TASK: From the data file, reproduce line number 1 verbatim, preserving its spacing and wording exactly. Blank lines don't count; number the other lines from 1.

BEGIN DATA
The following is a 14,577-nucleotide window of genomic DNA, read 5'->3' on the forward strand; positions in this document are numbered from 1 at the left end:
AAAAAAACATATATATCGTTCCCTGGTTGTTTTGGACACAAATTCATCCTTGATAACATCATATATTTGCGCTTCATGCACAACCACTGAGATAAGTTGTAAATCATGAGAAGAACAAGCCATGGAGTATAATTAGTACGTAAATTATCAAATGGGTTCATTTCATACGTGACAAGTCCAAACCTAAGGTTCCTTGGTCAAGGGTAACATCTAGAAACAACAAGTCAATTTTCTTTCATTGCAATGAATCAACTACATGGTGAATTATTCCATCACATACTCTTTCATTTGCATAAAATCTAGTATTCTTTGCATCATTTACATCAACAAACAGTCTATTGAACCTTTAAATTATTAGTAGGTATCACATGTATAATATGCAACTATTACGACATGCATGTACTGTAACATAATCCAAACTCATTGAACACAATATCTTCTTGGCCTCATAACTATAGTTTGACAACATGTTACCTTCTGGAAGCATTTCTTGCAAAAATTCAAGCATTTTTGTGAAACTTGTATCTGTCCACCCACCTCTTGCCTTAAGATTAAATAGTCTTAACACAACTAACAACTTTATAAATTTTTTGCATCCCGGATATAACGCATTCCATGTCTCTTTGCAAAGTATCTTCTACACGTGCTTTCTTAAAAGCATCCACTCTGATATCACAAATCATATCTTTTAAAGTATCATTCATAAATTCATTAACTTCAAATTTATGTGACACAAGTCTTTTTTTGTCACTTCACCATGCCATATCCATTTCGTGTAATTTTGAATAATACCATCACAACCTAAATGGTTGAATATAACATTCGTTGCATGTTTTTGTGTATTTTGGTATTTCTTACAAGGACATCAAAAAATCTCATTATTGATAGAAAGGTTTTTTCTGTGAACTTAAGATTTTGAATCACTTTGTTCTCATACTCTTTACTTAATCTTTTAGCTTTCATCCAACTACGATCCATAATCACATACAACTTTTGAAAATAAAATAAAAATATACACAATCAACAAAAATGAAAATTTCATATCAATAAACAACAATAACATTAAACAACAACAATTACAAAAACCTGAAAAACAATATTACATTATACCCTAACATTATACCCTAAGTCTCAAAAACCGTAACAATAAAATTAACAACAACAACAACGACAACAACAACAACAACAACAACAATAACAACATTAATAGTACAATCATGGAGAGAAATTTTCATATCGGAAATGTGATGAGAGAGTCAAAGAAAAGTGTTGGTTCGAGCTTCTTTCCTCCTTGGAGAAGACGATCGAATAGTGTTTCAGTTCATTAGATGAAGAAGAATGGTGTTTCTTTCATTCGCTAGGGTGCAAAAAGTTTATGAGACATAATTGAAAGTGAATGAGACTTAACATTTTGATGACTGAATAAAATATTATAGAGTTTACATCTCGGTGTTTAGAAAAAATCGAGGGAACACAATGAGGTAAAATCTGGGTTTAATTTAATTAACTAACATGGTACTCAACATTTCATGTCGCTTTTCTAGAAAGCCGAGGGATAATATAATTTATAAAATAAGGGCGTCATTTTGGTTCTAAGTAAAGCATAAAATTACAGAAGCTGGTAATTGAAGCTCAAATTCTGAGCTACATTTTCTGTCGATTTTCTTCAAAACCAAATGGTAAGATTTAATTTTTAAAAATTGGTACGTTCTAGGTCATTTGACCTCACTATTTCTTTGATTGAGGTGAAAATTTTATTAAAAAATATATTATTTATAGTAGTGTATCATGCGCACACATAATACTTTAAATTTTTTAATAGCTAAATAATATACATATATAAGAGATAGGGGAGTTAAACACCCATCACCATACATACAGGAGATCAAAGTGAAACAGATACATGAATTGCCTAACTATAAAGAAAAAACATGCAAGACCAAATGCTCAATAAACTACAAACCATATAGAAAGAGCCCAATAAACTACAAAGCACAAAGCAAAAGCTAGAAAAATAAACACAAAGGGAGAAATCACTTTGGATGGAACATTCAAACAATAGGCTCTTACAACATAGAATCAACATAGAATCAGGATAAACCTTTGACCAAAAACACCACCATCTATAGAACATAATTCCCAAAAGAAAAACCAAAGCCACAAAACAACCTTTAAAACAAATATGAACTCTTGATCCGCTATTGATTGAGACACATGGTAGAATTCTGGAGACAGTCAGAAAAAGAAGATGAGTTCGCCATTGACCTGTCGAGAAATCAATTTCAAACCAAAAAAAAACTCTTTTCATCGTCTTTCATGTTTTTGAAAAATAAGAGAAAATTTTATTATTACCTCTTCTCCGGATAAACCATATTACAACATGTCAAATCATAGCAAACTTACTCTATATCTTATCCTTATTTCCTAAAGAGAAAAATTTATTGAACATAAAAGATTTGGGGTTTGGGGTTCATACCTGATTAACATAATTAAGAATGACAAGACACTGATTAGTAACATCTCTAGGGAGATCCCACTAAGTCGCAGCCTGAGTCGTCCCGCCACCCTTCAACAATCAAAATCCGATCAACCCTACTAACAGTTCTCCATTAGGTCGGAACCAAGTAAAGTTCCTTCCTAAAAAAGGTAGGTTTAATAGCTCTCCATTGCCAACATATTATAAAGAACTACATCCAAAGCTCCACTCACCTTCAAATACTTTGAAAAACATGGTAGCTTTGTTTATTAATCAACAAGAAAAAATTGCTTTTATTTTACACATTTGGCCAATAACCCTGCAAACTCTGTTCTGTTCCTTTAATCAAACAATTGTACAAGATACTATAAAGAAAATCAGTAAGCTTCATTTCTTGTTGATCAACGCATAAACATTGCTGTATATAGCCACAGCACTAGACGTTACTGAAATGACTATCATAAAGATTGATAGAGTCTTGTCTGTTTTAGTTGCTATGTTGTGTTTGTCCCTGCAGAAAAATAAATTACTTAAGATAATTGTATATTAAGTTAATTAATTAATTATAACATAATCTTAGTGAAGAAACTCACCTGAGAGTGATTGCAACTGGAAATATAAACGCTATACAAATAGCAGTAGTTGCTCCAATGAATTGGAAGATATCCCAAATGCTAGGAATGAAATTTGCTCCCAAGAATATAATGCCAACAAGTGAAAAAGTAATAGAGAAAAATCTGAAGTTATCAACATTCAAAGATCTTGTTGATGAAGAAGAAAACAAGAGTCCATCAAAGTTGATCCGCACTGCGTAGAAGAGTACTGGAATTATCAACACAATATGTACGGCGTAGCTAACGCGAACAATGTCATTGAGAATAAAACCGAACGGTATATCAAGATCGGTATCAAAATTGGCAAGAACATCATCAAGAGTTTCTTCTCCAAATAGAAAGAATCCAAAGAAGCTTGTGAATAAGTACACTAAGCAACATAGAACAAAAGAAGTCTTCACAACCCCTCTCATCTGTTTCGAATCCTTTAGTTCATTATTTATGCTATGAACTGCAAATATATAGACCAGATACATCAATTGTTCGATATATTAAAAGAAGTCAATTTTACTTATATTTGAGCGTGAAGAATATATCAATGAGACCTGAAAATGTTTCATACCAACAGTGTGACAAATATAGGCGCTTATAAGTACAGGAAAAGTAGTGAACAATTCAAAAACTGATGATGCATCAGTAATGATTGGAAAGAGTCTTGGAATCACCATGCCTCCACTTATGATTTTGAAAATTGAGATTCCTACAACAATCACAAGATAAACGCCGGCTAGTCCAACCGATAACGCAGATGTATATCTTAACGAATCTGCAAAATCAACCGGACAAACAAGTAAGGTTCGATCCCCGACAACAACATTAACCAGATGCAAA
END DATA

The following is a 14,577-nucleotide window of genomic DNA, read 5'->3' on the forward strand; positions in this document are numbered from 1 at the left end: